Orofacial Myofunctional Disorders (OMDs) are the dysfunction of the muscles of the mouth and face characterized by any atypical pattern that interferes with normal growth, development and function of the facial and mouth muscles used to speak, chew and swallow. If left untreated, it may directly or indirectly affect breastfeeding, facial growth, chewing, swallowing, speech, hygiene, and more
Open Mouth Posture
Noxious oral Habits
(Thumb & digit sucking, pacifier, nail biting)
Temporomandibular Joint Disorders
*These are common symptoms included but not limited in OMD's*
Tongue thrust is an abnormal placement of the tongue (front/side) during swallowing. It can create an open bite, cause a relapse in orthodontic treatment and possible lisping. Often times it’s found to exist in those with air way obstruction. Read Article
Prolonged oral habits displace the lips, tongue and/or jaw from their natural rest posture. Severity of the incorrect muscle function depends on frequency, duration and intensity of the habit.
Tongue tie is a condition of altered tongue mobility due to the presence of restrictive tissue between the undersurface of the tongue and the floor of mouth. When there is such a restriction it could impair optimal oral functions. Some examples are speech, chewing & swallowing. Read Article
Lip incompetence is an inability to maintain a lips together, closed mouth posture at rest and showing strain in the muscles around the face when a lip seal is attempted. Possible causes: Allergies, deviated septum, tongue thrusting, weak muscle tone, digit sucking, enlarged tonsils or adenoids, sleep disorders. This condition can obstruct your airway, leading to chronic mouth breathing. Read Article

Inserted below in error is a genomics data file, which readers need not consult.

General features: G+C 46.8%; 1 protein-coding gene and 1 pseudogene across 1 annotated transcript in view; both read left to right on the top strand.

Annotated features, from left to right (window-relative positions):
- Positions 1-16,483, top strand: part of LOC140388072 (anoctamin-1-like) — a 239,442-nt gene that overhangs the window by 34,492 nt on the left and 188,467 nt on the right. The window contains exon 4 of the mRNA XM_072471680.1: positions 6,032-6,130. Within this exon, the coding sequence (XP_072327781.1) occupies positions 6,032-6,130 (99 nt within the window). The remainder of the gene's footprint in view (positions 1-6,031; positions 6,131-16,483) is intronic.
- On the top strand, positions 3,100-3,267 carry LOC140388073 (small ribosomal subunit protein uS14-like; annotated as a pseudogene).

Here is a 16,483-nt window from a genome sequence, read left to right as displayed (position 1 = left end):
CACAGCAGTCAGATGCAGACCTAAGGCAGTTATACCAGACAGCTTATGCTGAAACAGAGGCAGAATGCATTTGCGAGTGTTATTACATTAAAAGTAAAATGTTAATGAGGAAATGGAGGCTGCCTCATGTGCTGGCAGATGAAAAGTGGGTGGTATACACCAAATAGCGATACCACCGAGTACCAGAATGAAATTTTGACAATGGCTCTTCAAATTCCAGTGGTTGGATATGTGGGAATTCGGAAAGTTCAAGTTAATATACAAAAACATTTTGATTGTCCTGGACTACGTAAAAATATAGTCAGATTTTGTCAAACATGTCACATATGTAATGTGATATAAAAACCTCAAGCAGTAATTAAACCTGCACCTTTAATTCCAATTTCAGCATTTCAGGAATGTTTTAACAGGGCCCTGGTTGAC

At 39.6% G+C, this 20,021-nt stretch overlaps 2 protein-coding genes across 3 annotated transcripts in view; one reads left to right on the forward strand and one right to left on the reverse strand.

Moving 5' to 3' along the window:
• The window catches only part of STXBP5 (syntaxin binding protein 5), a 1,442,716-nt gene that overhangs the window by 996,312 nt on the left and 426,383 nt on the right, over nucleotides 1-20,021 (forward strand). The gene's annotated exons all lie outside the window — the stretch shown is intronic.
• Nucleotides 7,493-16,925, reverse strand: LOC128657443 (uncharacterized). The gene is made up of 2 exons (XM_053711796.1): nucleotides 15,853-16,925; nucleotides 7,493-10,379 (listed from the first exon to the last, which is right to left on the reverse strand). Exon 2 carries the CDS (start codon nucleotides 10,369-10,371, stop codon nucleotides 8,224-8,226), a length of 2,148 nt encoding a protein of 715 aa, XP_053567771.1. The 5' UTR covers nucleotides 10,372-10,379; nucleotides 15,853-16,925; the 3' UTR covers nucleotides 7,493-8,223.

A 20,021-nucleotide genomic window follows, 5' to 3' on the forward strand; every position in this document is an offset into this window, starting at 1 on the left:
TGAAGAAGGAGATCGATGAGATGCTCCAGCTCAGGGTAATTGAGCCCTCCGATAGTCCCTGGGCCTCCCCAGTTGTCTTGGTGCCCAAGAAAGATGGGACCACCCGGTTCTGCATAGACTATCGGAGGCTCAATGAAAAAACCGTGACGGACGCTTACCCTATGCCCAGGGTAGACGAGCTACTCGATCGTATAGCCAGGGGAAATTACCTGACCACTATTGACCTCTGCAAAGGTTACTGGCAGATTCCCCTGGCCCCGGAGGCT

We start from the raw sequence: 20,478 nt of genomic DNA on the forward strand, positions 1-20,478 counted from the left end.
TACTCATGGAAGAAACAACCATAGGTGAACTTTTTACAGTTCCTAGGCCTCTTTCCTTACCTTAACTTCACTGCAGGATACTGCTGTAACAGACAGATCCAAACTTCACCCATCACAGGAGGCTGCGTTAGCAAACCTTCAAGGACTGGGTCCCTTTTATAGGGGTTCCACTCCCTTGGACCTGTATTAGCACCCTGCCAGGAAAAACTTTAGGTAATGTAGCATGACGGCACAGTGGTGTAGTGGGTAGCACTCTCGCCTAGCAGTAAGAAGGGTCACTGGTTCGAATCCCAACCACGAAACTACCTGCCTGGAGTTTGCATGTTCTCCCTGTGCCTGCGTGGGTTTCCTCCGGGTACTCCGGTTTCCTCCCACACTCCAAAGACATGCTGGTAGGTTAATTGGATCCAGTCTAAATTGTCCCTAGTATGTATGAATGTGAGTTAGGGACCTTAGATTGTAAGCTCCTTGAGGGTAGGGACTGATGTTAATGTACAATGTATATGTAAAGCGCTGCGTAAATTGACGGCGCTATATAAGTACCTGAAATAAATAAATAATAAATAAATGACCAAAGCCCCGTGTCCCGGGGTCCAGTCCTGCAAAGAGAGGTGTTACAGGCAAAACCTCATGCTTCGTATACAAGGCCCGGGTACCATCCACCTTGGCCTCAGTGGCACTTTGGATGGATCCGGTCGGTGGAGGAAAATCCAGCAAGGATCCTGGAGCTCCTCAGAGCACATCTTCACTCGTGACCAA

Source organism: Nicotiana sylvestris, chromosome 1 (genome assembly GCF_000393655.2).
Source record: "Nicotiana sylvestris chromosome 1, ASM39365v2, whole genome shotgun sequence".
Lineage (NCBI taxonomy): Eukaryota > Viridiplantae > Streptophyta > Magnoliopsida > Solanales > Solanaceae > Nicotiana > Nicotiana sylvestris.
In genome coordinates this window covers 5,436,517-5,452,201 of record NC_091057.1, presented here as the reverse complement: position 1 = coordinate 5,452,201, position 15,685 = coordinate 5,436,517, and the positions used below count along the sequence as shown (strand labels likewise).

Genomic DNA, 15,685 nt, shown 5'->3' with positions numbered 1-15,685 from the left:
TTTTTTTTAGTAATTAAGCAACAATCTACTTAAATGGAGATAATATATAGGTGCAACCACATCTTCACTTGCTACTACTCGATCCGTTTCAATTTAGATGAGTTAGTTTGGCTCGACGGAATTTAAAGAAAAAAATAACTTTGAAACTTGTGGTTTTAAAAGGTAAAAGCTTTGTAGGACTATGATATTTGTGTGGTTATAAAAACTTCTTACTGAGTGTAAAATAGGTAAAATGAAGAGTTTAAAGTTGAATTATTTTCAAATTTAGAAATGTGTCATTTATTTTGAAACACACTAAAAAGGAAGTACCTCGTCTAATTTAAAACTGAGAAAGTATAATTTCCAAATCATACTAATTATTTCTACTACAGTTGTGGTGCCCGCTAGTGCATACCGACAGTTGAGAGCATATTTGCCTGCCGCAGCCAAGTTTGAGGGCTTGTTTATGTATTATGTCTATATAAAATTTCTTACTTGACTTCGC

Temporomandibular Dysfunction (TMD) may be caused by too much strain on the jaw joints and the muscle group that controls chewing, swallowing, and speech. This may be due to teeth grinding, injury to the jaw, head, or neck, or arthritis. Symptoms may include jaw pain, headaches, earaches, limited mouth motions, and jaw clicking, popping, or locking. Read Article
Scientists and doctors have realized that not only is sleep apnea far more widespread than we ever knew, but the health concerns around it are more alarming than we imagined. For example, did you know that sleep apnea in children is actually quite common? Or that it has been linked to a number of conditions including ADD/ADHD, reduced IQ, developmental issues, and can even stunt a child’s growth? Read Article
Oral rest posture. Where is your tongue resting right now?
Swallowing or Feeding Issues? High Palate or Tongue Tie?
Mouth breathing and it's impact on craniofacial growth and development